For www.TheDailyEnlightenment.com ... Replies to http://groups.yahoo.com/group/TheDailyEnlightenment/message/439 ... 3 Responses to A Story of Reverencing theMessage 1 of 1 , Jun 28, 2004View Source
Replies to http://groups.yahoo.com/group/TheDailyEnlightenment/message/439
3 Responses to "A Story of Reverencing the Buddha"
1) "... during these degenerative times, not a lot of people can realize emptiness and practice dharma the way your friend describe. Of course, practicing dharma with emptiness in mind is good but how many of us can do that? In the Mahayana/Vajrayana teachings, it is mentioned that the quickest way for us to gain realizations is to accumulate merits and it is out of the kindness of the Buddhas/Triple Gem that we are able to accumulate merits by offering, prostrating, etc....and because the acts/thoughts are done in relation to the Triple Gem, it ripens in this life....unlike other karmic actions that will take 2 lifetimes to ripen....and that is why our teachers advise us to do water bowl offerings, prostrations, daily.
The thing about emptiness is to realize that nothing is permanent and so, there should not arise in us any attachment...because like every phenomena, they do not exist inherent themselves, but merely a creation of the mind..." -K
2) "... Fulfilling our responsibilities with compassion and wisdom, doing what is needed in the moment, while contemplating and being one with emptiness, living theDhama... this is perhaps the most sincere way of reverencing the Buddha - more so than bowing before a Buddha image or even the Buddha Himself!"Comments by CT: The first half of the sentence is more a way of living the teachings of the Buddha while bowing to the Buddha image is a way of expressing deep reverence.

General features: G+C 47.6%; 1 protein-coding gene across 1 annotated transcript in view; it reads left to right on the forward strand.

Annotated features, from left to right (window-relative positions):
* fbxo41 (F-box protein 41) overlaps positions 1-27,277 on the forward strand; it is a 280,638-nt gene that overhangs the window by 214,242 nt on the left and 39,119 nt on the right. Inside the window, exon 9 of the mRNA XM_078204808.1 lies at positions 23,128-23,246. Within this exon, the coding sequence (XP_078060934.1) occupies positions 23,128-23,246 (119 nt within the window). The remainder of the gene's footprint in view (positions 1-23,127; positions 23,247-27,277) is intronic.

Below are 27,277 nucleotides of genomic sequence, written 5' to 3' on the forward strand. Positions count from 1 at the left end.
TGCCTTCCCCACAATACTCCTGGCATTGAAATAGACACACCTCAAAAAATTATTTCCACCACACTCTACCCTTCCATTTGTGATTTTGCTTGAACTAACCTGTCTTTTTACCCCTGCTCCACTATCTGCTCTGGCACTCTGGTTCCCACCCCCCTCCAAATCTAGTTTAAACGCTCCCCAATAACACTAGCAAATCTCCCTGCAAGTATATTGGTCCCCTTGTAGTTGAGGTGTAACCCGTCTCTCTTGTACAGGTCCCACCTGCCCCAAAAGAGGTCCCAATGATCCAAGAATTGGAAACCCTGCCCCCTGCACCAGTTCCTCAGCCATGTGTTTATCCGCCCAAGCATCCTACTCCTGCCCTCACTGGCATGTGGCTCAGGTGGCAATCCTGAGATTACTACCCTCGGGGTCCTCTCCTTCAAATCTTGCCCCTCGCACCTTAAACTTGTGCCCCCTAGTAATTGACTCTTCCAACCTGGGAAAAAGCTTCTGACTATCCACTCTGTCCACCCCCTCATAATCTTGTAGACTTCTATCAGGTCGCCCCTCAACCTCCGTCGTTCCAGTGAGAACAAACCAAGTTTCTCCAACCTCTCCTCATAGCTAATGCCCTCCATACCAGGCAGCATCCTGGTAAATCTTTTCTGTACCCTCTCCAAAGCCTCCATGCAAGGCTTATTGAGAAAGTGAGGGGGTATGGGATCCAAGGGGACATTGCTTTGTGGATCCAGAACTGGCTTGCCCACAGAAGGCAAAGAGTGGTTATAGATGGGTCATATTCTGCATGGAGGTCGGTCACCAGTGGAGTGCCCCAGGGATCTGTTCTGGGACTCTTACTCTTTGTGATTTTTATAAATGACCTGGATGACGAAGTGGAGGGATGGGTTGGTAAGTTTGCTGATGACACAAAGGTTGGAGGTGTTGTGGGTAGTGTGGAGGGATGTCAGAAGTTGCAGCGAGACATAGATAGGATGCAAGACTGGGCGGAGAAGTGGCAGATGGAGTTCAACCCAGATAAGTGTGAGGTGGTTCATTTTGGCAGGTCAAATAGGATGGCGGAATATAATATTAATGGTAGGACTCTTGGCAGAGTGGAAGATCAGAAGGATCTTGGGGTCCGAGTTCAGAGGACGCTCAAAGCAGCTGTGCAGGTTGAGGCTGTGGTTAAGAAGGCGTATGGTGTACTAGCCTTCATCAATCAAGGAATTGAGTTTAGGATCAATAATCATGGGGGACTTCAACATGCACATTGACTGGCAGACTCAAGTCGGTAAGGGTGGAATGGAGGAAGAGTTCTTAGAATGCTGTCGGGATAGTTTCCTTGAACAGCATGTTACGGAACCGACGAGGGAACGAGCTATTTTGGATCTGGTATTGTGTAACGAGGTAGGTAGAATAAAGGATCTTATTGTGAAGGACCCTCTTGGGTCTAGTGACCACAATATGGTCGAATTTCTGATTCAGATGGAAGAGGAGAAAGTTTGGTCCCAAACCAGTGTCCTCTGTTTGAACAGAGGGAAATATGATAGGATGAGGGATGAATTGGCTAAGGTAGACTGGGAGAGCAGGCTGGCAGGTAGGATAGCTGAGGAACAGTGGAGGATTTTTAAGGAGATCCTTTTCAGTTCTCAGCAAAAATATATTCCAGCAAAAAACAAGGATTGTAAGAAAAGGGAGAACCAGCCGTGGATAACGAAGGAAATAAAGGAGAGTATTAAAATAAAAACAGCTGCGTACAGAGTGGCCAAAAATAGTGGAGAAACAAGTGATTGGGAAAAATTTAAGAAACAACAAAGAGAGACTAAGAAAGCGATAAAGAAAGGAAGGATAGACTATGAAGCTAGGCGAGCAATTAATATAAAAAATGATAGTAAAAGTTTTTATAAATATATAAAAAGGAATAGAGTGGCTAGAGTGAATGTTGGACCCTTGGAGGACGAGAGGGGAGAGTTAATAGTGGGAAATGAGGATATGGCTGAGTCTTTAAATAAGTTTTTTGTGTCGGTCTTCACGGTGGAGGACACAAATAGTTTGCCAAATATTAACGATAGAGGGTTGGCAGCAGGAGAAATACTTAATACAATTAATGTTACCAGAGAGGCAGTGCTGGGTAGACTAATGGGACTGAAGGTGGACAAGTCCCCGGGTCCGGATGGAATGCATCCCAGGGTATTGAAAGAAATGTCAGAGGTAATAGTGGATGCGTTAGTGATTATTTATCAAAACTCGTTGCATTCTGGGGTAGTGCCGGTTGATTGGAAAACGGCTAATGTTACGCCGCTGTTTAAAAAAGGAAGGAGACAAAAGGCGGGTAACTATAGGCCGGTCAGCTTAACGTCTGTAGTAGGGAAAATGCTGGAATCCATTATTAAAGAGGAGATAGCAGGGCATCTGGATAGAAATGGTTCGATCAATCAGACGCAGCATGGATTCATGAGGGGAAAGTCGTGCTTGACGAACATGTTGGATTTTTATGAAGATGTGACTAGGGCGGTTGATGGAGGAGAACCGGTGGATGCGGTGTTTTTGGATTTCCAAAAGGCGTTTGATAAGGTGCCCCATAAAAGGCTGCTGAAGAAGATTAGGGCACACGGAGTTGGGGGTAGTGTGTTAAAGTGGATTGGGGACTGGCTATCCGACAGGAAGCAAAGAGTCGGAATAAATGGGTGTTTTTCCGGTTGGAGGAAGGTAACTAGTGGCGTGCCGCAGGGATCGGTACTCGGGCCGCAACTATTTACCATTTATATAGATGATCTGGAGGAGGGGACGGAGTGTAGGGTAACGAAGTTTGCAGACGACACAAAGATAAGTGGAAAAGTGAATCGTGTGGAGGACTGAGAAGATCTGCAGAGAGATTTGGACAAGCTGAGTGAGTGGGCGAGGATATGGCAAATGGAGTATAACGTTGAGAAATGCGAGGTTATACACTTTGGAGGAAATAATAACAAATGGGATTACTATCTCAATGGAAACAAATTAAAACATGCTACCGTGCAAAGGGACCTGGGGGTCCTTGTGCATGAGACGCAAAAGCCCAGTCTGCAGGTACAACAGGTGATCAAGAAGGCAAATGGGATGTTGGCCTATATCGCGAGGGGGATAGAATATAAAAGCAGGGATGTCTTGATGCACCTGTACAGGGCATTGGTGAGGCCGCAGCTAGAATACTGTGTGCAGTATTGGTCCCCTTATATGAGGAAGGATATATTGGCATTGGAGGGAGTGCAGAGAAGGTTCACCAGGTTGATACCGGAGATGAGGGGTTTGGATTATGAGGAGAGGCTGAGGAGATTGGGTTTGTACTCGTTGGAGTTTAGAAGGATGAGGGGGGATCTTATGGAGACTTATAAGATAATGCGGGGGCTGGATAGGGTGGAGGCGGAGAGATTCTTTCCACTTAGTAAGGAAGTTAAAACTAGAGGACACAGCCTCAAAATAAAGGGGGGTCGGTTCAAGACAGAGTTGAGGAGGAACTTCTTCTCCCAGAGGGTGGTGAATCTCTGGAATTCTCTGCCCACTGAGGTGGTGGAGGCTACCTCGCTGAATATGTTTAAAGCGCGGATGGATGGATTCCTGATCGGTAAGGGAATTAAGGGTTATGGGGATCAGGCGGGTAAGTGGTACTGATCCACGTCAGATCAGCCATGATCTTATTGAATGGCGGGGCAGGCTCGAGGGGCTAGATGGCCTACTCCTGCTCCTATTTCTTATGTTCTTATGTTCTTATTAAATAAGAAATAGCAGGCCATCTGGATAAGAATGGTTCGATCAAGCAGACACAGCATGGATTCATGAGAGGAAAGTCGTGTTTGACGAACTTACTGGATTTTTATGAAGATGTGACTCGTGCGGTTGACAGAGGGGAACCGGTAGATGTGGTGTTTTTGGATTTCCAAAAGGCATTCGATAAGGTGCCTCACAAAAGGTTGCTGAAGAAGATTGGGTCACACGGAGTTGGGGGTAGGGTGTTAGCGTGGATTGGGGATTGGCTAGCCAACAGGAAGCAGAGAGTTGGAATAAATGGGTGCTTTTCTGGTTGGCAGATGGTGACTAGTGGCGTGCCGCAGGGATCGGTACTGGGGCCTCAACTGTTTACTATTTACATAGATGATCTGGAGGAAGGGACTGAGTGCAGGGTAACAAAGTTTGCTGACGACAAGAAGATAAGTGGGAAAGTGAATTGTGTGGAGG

Comments by TDEditor: Thank you for your thoughts. I see the perspective you are coming from. The article was trying to express that to live the Buddha's teachings is the deepest expression of reverence for the Buddha.
3) Indeed, among the great ten disciples, Subhuti, was foremost in 'Emptiness'. I really don't have anything insightful to add on to your article. However, the thought of 'Emptiness' makes me relate to the concept of
"Tangibility" i.e. having substance or physical attributes.
Using this as an analogy. Recently, we have a very magnificent and grand Buddha's Tooth Relic exhibition in Singapore Expo. What do people want to see? Pretty obvious, right? Buddha's relics and other Buddhist-related items. Devotees take this opportunity to pray. Very good, indeed.
But after reading your article, I was thinking about something"nonsensical". Imagine this. Would people still travel all the way to Singapore Expo, if there are virtually no exhibits to show. What I mean is, would the normal lay person accept this: receiving the countless number of Buddhas and Bodhisattvas by mere conceptualizing and relating our hearts and minds to them. Personally, I think, it is very hard. After all, a lay person still want to have the feeling of sight i.e. to be able to see and touch. Could you imagine telling devotees to travel to Singapore Expo, with nothing to see, but literally "seeing" Buddhas with our minds & hearts. Does it work? So much for attachments!
Have a nice day. Amitabha.